Nobody expects RBI to tinker with rates when it announces the decision of its MPC (Monetary Policy Committee) meeting on Wednesday, the first policy decision of the new calendar year and the first after the Union Budget.
From the time of the RBI’s last policy on December 6, the yield on the 10-year benchmark has only moved in one direction — up and up. The movement in yield isn’t an isolated phenomenon — all indicators tracked by RBI watchers are unequivocally pointing towards the end of the easing cycle.
Markets, therefore, wouldn’t be surprised with a “hawkish” tone; they are in fact looking for cues to the timing of the first rate increase of the cycle.
Inflation will continue to remain a worry
In the last few months, the RBI has been gradually nudging up its inflation forecast. While keeping the medium-term target for consumer price index (CPI) inflation of 4 per cent within a band of +/- 2 per cent, the Central Bank had raised the near-term forecast of inflation to 4.3-4.7 percent for the second half of FY18.
Courtesy the low base, Consumer Price Inflation (CPI) rose to 5.21% in December, thereby crossing the expected zone. RBI will be keeping an eye on how the fading impact of the central government’s HRA (house rent allowance) component along with pass-through of a fall in GST rates impacts inflation in the coming months.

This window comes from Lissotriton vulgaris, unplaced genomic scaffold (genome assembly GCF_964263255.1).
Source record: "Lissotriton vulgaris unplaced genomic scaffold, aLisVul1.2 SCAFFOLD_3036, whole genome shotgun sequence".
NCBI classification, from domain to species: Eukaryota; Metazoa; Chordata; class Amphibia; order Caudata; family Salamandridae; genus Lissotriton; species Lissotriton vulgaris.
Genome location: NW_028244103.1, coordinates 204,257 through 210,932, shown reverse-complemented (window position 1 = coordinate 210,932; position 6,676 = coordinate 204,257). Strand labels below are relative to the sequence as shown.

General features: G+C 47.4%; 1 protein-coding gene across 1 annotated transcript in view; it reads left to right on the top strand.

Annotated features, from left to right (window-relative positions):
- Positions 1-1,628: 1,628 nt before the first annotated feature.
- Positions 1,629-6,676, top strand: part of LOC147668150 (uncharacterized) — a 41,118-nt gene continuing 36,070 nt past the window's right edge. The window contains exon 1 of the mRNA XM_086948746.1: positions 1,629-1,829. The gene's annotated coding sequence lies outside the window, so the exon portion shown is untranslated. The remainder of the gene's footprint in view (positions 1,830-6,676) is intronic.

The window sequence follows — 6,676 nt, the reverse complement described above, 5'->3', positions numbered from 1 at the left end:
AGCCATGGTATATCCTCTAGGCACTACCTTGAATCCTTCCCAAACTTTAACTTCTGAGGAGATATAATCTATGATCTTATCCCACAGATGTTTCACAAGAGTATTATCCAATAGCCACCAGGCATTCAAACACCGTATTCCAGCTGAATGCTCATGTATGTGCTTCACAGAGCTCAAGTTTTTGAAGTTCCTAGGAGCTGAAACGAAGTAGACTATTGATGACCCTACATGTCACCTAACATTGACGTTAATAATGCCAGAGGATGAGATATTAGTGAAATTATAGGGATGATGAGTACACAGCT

Crude – the usual party spoiler
In recent times, RBI and the government have both openly expressed their concerns about rising crude oil prices — India’s historic macroeconomic vulnerability. In fact, the recently released Economic Survey points fingers at aggressive output cuts by Saudi Arabia (and Russia) in advance of the planned listing of the Saudi Arabian oil company, Aramco, which could force oil prices even higher.
Strong global growth & commodity prices
The International Monetary Fund in its latest outlook report has mentioned that it is witnessing the broadest synchronized global growth upsurge since 2010. Global output is estimated to have grown by 3.7 percent in 2017, and the growth forecasts for 2018 and 2019 have been revised upward by 0.2 percentage points to 3.9 percent.
Growth – making a comeback
The Economic Survey expects real GDP growth to reach 6.75% in FY18, higher than the CSO’s forecast of 6.5 percent, implying that growth in the second half would rebound to 7.5 percent. Growth is expected to rebound to 7-7.5% in FY19.
Credit growth has also picked up. From the lows of 5%, credit growth has now hit double digits (10.1%) and according to bankers, it is not just the demonetisation base effect, there are early signs of genuine revival.
Thanks to the base, the Index of Industrial Production (IIP) has seen a sharp surge in the month of November 2017.